While financial markets and politicians applauded the outcome of Europe's 0.3 growth in the second quarter of 2013 – the first positive growth for the past six quarters – there is not much joy to be had in this figure. Not only is it a tiny uptick, but the prospects for a sustained recovery in Europe remains unremittingly bleak. Unemployment in the euro area is close to 12 per cent, and more than twice this figure in the peripheral countries.
Germany is the only European country where GDP is higher than it was prior to the 2008 crisis. France has yet to come to terms with excessive government spending. The Netherlands spent too much in rescuing its banks and its housing price bubble has burst. The sharp exchange rate depreciation in the UK should have helped, but it is still hobbled by unrelenting budget austerity.
Over the whole of Europe, commercial banks are obsessed with repairing their capital base rather than with lending.
Meanwhile, three years after Greece's debt disaster was revealed, there is still no resolution in sight, and Germany is now talking about another bailout for the country. The drip-feed rescue continues. Rather than definitively fixing this relatively small problem in 2010 with a debt rescheduling, contagion spread. Now financial markets not only question the debt sustainability of Greece, Ireland, Portugal, Spain and Italy, but France as well.
The attempts to grind down budget deficits (with some success in Greece but little in Spain) are simply incompatible with growth. However necessary the austerity, it has made the debt position worse rather than better.
The only answer is a substantial restructure to remove a good part of the debt overhang.
This was obvious in 2010, but even now, key players will not allow this topic to be discussed – let alone implemented.
The quandary is this: even if budget deficits are ground down to achieve surpluses (still a huge and unfinished task), the debt ratio will come down so slowly that sustainable debt levels are a generation away. In the meantime, unemployed youths never gain work experience, skills atrophy, and the best of the next generation move overseas. Investors look at the budget reforms – more tax, less assistance for industry – and shift both their capital and their entrepreneurship elsewhere.
History suggests that, without dramatic restructuring, the only way of getting debt/GDP ratios down is to increase nominal GDP, either through real growth or inflation. Germany's inflation-phobia ensures that the answer will not be found in the latter. And real growth cannot occur with these debt burdens.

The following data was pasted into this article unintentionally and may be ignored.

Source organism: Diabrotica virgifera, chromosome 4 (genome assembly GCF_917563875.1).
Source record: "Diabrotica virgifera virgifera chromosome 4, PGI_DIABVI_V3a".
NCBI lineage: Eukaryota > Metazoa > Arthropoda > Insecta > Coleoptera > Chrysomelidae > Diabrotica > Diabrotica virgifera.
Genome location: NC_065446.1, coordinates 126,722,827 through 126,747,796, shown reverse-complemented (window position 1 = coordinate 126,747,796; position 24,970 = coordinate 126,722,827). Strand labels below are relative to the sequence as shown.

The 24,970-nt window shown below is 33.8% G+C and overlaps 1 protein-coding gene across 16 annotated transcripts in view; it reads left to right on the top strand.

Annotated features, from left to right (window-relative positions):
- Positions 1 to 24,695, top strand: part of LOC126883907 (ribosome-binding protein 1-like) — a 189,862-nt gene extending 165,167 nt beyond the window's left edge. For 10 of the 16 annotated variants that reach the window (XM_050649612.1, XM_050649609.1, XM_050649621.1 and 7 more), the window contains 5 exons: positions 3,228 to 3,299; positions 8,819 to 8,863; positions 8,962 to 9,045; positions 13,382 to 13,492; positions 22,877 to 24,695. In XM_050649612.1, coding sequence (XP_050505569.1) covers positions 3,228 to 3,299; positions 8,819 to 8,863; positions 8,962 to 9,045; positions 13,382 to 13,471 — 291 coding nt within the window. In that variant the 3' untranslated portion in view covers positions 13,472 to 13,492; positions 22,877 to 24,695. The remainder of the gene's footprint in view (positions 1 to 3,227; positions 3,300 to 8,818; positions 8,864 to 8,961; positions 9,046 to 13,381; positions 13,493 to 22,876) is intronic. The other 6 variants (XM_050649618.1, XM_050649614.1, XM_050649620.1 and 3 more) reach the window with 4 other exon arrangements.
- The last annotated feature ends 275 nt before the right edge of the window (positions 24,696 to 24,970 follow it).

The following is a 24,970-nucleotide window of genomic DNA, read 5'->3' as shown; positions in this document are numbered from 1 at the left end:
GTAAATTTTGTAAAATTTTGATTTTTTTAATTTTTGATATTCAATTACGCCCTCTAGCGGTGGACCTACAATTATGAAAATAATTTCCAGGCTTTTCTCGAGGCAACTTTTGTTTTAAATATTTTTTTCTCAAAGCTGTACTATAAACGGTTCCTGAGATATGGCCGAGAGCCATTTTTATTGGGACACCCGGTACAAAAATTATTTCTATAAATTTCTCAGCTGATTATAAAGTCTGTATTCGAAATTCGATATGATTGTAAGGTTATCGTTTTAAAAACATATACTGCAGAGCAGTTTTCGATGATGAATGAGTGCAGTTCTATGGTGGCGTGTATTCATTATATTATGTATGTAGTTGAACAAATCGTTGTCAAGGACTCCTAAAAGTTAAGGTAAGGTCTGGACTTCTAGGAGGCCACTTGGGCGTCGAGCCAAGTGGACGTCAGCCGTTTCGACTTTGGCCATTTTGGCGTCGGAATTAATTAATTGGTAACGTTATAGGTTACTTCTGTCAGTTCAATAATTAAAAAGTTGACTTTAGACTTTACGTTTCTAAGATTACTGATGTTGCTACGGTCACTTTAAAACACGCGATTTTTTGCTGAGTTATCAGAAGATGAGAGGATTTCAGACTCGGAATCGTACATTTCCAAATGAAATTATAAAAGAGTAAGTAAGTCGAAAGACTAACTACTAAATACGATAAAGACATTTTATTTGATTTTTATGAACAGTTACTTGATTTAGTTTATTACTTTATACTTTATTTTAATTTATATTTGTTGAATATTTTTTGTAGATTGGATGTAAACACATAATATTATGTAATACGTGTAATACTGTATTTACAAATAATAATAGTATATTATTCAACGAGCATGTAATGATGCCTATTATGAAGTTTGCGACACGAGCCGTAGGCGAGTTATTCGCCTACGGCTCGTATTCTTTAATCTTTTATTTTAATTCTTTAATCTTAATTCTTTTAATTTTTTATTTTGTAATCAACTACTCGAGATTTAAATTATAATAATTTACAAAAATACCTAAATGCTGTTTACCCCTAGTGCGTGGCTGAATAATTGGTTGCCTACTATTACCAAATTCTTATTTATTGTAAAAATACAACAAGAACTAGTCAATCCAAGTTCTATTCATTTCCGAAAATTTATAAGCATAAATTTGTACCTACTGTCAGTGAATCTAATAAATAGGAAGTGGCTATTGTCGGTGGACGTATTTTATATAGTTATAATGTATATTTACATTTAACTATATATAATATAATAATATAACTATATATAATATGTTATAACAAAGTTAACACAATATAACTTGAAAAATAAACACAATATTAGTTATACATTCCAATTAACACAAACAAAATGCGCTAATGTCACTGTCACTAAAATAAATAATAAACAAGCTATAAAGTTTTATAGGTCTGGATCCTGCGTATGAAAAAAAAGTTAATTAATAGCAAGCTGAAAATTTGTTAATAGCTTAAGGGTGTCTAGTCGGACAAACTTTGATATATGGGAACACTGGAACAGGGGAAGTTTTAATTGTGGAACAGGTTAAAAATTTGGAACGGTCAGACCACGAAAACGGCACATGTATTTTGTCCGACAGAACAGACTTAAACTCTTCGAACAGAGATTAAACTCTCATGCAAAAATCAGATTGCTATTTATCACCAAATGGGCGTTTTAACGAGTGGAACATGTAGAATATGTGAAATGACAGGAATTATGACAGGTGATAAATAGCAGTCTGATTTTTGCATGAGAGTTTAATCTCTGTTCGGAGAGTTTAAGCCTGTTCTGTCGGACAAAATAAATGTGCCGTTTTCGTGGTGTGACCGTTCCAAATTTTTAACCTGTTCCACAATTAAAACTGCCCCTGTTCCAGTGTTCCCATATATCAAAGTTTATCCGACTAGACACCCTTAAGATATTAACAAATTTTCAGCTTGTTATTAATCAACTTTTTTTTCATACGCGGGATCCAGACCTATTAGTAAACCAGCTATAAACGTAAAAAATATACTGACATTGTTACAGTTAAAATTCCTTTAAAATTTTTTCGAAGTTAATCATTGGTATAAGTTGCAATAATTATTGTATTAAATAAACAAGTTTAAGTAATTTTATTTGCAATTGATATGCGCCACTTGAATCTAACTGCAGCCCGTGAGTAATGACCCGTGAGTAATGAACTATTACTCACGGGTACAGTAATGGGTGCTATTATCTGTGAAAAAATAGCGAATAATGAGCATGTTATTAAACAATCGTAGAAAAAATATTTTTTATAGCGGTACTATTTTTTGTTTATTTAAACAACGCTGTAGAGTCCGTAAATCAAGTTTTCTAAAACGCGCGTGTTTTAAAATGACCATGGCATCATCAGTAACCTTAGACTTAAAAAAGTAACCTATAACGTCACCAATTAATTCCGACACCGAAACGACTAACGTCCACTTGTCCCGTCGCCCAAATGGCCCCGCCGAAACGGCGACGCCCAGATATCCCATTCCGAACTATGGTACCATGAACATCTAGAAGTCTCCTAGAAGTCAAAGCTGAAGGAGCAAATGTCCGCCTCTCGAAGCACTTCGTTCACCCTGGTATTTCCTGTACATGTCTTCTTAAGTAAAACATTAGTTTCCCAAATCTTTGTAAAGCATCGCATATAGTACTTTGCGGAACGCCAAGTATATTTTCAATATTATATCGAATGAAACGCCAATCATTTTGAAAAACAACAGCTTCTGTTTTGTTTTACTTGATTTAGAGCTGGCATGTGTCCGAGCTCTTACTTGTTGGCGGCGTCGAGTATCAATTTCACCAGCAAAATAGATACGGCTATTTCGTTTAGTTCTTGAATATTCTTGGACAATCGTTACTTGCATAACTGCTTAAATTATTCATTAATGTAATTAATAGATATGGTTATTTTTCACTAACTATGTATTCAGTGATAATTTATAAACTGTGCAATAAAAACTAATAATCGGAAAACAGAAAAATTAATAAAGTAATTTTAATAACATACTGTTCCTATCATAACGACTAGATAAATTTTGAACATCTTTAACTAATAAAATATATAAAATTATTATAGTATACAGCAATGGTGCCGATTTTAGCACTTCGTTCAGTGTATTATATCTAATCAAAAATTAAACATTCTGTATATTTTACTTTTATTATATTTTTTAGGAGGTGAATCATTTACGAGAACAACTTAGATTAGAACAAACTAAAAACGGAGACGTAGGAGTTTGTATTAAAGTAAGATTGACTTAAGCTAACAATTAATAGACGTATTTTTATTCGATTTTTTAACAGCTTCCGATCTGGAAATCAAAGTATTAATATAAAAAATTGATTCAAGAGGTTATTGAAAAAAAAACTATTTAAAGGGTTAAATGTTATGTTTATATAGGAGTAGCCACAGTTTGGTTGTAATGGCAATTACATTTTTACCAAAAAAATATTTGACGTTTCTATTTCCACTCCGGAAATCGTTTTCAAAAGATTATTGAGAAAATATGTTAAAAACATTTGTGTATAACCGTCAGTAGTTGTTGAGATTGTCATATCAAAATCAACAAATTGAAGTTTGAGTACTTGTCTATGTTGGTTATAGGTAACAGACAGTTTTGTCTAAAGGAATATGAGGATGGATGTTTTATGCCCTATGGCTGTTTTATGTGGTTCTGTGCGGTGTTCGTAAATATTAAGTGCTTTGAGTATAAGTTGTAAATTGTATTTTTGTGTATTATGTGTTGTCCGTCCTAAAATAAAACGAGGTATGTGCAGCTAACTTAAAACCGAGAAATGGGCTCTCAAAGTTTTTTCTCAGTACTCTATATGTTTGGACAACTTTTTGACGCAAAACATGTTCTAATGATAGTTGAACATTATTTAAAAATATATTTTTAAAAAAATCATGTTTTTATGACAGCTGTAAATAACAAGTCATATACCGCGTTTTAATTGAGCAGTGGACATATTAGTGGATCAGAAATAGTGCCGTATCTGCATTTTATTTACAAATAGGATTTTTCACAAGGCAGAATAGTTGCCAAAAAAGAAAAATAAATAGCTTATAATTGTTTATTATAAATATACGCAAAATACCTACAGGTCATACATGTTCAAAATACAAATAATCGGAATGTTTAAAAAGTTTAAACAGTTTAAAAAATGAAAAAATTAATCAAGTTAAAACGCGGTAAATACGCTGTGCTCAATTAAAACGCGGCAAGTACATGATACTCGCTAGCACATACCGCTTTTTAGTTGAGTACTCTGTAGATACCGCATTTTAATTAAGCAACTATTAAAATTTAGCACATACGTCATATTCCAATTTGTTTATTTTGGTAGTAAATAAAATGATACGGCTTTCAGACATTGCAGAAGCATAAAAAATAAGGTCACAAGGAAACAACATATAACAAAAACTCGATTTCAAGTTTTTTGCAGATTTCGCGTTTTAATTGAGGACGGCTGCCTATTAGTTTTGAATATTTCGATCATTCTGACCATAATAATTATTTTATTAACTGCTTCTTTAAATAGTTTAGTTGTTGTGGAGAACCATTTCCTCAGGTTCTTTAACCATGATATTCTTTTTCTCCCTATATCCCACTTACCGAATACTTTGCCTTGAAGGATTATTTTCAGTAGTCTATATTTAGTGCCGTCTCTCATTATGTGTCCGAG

An explicit rescheduling seems as distant as ever, for political reasons. Non-bank private debt holders managed to unload their bond holdings over the past three years. The debt burden is left in official hands, either held directly, indirectly through the European Central Bank or in the balance sheets of banks which would have to be rescued if the debt were to be written down.
In the face of this impasse, the key may be to find a fig leaf behind which a rescheduling could be achieved, perhaps obscuring the key elements from the public gaze.
In an article for VoxEU, authors Pierre Paris and Charles Wyplosz propose such a fig leaf. Their starting point is to reduce the official debt of those countries with unsustainable debt burdens by one quarter. They include not only the peripheral countries, but Italy and France as well.
The amounts are huge. Even if France were to be excluded, the restructuring would be equal to around a quarter of the GDP of the 'forgiving' countries, which is enough to put their own debt into the danger zone.
The answer to this latter problem is to use the European Central Bank balance sheet. The ECB would take over this debt, selling it back to the issuing government in exchange for an interest-free loan from the ECB. The net outcome is that the debt would be written off, the issuing government has an interest-free debt to the ECB which need never be repaid, and the ECB has issued more base money which finds its way into the balance sheets of the euro area banks, held in the form of deposits with the ECB.
Like all fig leaves, this does not alter the essentials.
The shareholders of the ECB (the euro countries) are bearing the interest cost of the extinguished debt, in the form of the interest payments which the ECB makes to the banks on their deposits at the ECB. The total amount of official debt has not been reduced, as the ECB's increased holdings of bank deposits has to be counted as part of official debt. But the burden has been redistributed, largely lifting it from the 'forgiven' countries, giving them a chance to get their debt ratios down further through growth. The fig leaf may obscure the nature of the transaction enough to make this scheme politically acceptable.
Those who can see past the fig leaf may not like what they see, but the current strategy is a dead end. It bought time, but at the cost of making the underlying situation worse. It offers no hope of sustained growth in the peripheral countries, while the debt overhang makes chronic recession the 'new normal'. The strategy is held together only by ECB president Mario Draghi's promise to do 'whatever it takes' to keep the eurozone together. This keeps the interest rates on peripheral bonds at a tolerable level, but it is a promise yet to be tested, with uncertain outcomes if it is.
Originally published by The Lowy Institute publication The Interpreter. Republished with permission.